Apple's latest news on its Shake system could have significant ramifications for the entire compositing part of the vfx industry, writes Carolyn Giardina.
Apple released a Universal version 4.1 of its popular Shake compositing software and cut its price from $2,999 to $499 during the summer, which was considered earth-shattering enough. Since then it has raised the stakes further, now stating that it will no longer sell the Apple Maintenance Program for Shake, nor will further develop the product.
The company is offering an alternative for customers that use Shake and had the maintenance program, reported Kirk Paulsen, Apple's senior director of pro applications marketing at IBC. "Apple is offering a Shake site license and access to the source code to those currently with Shake on maintenance, which gives them a virtually unlimited number of seats..." he explained, reporting that a site license is offered for $50,000.
"We did feel it was absolutely essential to take a talented group of developers and give them the chance to work on a next generation motion graphics and compositing application that would be able to leverage the performance of the great new Intel hardware," he added.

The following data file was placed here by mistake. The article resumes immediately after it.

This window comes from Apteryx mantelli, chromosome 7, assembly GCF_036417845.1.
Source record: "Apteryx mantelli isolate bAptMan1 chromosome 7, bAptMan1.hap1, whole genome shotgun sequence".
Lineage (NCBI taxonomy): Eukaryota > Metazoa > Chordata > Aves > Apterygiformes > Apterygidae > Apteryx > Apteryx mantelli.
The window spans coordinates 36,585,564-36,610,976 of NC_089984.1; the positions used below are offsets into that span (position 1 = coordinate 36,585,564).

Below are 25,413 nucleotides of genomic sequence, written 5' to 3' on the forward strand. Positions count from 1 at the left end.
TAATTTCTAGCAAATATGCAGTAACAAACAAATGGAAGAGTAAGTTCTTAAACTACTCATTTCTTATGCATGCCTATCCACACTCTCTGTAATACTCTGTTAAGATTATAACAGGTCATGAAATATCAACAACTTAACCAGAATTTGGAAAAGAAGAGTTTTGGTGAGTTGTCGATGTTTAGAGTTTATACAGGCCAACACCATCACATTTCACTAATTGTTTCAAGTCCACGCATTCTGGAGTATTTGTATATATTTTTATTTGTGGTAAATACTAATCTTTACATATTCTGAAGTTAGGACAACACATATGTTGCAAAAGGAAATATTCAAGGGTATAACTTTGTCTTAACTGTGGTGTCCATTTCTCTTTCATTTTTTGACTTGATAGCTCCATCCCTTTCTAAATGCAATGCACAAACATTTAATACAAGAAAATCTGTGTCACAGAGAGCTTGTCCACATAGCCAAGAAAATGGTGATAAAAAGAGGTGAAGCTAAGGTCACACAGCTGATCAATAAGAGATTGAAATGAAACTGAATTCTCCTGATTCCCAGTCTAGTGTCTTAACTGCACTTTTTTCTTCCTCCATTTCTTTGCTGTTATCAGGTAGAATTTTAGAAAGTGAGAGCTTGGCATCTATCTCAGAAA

The move is viewed as both a potential opportunity and challenge for competitors in the compositing space. "It's a brilliant idea... a smart and standup thing for Apple to do," opined Ben Grossmann, visual effects supervisor/creative director for the Computer Caf_ Group in Los Angeles. "In the world of software development for visual effects, the biggest hindrances we face are backwards compatibility and outdated legacy code... In many ways, this is very similar to what Discreet (Autodesk) has done with Toxik; they acknowledged that there's a new way of working that provides a better experience overall for the artist if they start from the ground up."